Survival Following Cardiopulmonary Resuscitation in Dogs and Cats

Authors

  • Philip H. Kass DVM, PhD,

    1. Department of Epidemiology and Preventive Medicine, School of Veterinary Medicine, University of California, Davis, California 95616–8735
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  • Steve C. Haskins DVM, MS

    1. Department of Surgery, School of Veterinary Medicine, University of California, Davis, California 95616–8745
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Abstract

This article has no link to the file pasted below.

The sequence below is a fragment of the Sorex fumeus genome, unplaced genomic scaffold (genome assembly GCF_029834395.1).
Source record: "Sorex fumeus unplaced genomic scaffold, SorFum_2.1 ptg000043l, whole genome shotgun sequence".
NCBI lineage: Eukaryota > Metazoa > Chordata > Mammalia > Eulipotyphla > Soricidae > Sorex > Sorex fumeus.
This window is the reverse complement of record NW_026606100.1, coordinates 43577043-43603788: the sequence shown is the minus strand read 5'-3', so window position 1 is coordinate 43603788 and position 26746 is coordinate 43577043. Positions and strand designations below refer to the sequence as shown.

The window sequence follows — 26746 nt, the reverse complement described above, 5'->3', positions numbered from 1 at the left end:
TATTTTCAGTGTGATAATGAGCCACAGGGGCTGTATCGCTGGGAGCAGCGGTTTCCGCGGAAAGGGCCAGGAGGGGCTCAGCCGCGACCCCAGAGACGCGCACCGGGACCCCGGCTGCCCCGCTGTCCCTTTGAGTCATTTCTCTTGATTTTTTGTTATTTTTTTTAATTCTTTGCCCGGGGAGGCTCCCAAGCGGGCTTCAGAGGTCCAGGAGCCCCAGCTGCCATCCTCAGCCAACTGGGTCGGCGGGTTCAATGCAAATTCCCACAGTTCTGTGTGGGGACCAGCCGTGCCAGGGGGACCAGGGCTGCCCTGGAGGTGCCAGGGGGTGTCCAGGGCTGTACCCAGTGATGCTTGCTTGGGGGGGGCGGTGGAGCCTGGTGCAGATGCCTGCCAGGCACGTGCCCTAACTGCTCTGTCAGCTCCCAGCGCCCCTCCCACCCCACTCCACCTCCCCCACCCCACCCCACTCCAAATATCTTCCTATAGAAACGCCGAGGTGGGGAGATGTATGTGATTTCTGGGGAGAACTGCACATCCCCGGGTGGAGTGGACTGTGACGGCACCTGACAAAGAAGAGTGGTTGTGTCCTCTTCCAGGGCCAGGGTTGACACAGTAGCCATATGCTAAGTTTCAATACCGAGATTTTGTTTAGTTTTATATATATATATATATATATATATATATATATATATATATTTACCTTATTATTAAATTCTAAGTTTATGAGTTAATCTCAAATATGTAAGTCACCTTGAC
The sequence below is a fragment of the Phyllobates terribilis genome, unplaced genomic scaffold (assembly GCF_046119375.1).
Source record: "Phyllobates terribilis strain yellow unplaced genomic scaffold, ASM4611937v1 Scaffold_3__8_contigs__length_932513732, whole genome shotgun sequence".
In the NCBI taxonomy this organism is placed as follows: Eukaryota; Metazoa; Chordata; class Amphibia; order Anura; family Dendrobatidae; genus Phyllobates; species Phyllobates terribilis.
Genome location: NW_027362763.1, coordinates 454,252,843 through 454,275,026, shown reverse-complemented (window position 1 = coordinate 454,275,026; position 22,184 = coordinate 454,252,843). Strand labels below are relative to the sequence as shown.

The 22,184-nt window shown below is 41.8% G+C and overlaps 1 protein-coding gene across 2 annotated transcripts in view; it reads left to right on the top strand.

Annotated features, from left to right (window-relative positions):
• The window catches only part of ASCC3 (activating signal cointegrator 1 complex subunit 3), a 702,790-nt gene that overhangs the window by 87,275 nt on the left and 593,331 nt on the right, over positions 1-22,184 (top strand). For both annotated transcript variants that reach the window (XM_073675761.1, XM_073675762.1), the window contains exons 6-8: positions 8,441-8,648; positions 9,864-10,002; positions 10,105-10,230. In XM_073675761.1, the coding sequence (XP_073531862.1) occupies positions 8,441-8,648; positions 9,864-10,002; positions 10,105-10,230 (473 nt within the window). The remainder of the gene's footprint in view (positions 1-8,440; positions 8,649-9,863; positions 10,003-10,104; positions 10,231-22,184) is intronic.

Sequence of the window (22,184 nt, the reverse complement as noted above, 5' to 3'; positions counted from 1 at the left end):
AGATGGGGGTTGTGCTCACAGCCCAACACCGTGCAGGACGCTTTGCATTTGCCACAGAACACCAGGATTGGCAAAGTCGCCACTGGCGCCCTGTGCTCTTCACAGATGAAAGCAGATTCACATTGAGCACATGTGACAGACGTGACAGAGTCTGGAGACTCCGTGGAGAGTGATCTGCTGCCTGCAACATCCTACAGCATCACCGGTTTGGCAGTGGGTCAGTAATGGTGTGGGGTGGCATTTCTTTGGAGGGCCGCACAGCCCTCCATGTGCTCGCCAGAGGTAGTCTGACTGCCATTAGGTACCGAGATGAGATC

Dogs and cats receiving cardiopulmonary resuscitation (CPR) were evaluated for factors leading to cardiac arrest and for survival following the procedure. One-hundred-thirty-five canine and forty-three feline patients seen at the University of California, Davis Veterinary Medical Teaching Hospital that received CPR between August 1987 and December 1991 were studied. Initial resuscitation attempts were unsuccessful in 72% of dogs and 58% of cats. Five dogs and one cat were still alive 3 days after CPR. Ultimately only four dogs and one cat were discharged from the hospital alive. These five patients with uniquely longer survival all had cardiac arrests associated with drug and/or anesthetic reactions.

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